Love in action

What does love look like in the world?

It can’t just be declarations. You can’t keep saying that you love gay people or black people or poor people or immigrants but then do things to them and support policies towards them and vote for people who hurt them. To love someone, to practice love, requires you to be loving. Love requires more than flowery Bible verses, carefully cherry picked from 1 Corinthians or the Psalms. Love requires more than public declarations (preferably on Facebook) about how much you love people, and want what is best for people.

Love requires sacrifice. You must be willing to give up your comfort for others. If you aren’t willing to do that you aren’t willing to practice love. You simply want to be seen as a good, loving person with having nothing actually asked of you. That’s not love. That’s hypocrisy. That’s Bonhoeffer’s cheap grace.

Love in public is justice. Love put to work in the world requires the healing of wrongs, the ending of injustice, the establishment of fairness and justice. What love doesn’t look like is policies that separate families at the border, that criminalizes and punishes people for who they love, that continues to oppress and murder people of color, that make wealth inequality larger and larger, that disenfranchises people from their rights as a citizen in a democracy. Love in public means you probably shouldn’t be supporting politicians who are cruel and callous.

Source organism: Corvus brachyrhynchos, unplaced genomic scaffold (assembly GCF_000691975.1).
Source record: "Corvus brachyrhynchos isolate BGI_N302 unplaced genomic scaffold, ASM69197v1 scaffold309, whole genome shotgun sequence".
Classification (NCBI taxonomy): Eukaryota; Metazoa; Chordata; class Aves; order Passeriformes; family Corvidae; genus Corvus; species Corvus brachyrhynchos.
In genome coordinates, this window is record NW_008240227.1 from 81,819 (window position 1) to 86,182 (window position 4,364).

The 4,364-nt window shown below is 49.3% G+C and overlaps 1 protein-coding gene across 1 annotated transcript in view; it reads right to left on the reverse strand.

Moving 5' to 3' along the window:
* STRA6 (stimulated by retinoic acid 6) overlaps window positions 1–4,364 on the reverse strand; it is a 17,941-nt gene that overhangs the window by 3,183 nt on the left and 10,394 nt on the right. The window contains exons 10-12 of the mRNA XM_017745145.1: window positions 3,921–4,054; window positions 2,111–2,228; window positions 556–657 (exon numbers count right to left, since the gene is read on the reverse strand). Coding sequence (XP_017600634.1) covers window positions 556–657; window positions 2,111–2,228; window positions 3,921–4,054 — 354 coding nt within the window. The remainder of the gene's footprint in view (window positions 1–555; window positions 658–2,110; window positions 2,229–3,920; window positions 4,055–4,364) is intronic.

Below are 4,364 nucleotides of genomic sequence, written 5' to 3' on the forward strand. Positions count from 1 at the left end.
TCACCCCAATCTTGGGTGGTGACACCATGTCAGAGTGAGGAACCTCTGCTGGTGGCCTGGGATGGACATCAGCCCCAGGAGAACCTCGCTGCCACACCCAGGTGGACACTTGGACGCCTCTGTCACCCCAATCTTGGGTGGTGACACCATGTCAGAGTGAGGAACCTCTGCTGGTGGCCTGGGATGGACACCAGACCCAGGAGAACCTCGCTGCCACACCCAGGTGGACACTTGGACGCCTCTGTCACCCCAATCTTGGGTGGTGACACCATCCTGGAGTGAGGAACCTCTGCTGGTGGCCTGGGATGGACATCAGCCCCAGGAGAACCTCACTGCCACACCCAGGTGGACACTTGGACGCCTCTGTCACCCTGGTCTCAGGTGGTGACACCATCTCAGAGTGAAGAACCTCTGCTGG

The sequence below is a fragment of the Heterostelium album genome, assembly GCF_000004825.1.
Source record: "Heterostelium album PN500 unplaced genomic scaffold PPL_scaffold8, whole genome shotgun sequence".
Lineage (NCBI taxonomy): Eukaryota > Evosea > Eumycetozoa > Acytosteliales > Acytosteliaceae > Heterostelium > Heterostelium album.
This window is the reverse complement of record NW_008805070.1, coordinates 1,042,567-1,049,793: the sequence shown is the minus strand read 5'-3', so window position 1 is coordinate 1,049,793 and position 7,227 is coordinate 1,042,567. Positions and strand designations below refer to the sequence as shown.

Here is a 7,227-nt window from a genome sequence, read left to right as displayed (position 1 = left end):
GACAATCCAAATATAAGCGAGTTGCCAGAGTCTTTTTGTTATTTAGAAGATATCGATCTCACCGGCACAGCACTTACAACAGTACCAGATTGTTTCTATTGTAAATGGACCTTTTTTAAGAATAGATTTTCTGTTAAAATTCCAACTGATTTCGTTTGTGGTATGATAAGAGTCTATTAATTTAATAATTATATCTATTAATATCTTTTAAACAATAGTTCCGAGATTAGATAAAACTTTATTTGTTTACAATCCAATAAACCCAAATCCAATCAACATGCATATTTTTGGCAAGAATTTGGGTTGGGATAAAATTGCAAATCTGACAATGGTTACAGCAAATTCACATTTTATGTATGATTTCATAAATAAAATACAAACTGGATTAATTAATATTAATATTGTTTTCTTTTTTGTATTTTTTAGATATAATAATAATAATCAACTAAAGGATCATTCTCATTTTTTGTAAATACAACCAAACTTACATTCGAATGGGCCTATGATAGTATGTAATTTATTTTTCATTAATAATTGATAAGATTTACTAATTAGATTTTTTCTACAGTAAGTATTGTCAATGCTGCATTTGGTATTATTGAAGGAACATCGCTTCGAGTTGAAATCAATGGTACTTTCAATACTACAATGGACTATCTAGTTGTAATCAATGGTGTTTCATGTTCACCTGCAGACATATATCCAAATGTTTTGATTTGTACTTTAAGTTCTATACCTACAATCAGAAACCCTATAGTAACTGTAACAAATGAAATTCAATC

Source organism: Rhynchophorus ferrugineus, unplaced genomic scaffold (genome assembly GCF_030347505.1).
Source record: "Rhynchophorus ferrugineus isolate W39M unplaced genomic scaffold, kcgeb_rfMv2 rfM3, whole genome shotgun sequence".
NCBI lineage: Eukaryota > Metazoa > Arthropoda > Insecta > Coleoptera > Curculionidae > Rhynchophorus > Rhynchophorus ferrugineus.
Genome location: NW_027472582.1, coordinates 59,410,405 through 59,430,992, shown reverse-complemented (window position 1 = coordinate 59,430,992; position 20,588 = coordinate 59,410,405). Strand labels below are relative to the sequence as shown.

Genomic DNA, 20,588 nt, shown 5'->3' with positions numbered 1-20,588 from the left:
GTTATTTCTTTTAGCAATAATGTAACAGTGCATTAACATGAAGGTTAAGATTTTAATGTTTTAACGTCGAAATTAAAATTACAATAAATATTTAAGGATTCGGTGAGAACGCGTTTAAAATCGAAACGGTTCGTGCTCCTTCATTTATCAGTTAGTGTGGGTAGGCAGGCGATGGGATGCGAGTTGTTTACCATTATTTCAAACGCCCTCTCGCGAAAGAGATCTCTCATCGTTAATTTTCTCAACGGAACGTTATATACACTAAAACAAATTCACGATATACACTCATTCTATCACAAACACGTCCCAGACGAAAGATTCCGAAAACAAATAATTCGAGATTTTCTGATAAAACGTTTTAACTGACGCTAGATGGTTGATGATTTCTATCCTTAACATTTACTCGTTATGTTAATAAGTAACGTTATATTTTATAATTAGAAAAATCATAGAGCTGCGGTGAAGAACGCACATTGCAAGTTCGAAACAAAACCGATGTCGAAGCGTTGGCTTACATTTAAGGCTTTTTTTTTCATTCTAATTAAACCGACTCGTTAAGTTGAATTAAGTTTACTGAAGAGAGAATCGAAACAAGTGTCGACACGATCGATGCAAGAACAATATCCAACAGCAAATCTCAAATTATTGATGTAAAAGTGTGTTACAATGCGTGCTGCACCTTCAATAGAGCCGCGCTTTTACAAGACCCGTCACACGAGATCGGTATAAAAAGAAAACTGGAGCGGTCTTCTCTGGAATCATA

Love in public has to extend a lot further than just unborn babies.

Love is not safe. Love is not easy. Love is not comfortable. Love won’t preserve you in your easy life.

Love – real love – will challenge you. It will push you. It will shake up your comfortable existence. It will ask a lot of you. If it doesn’t do anything of these things –

then it’s not really love.

Christian love is wildly irresponsible and illogical and irrational and also beautiful and boundless and the cure for everything that ails us. I don’t want to hear responses to this along the lines of, “but that would require me to give something up,” or “somebody will take advantage of me.” My answer to that is,

“So?”

Sometimes, that’s what love –real, messy, consequential, Christ-like love – takes. Sometimes, it asks us to be vulnerable, to be willing to take a risk, to be willing to extend love to those we’d rather not. Sometimes love means the recipient won’t return that love, at least not right away, and we might get hurt. This happens in personal love and public love.

But, as Christians we should be willing to give up anything for the sake of love. Including our possessions. Including our safety. Including our family. That the example of Christ. Christ was willing to die for the sake of love. The least we can do is sacrifice a little bit of our creature comfort for the sake of somebody else.

What love is, is our deep, enacted concern for others. It is our willingness see the striving for humanity in others and not see it as an affront to your own humanity. Love has to be –has to be- recognizable as love for it to be, you know, love. Love that looks like hate, or anger, or dislike, is not – stick with me here- actually love. It’s just hate, or anger, or dislike.

I’ve said a lot here. Maybe Scripture can say it better: “Greater love has no one than this: to lay down one’s life for one’s friends.”

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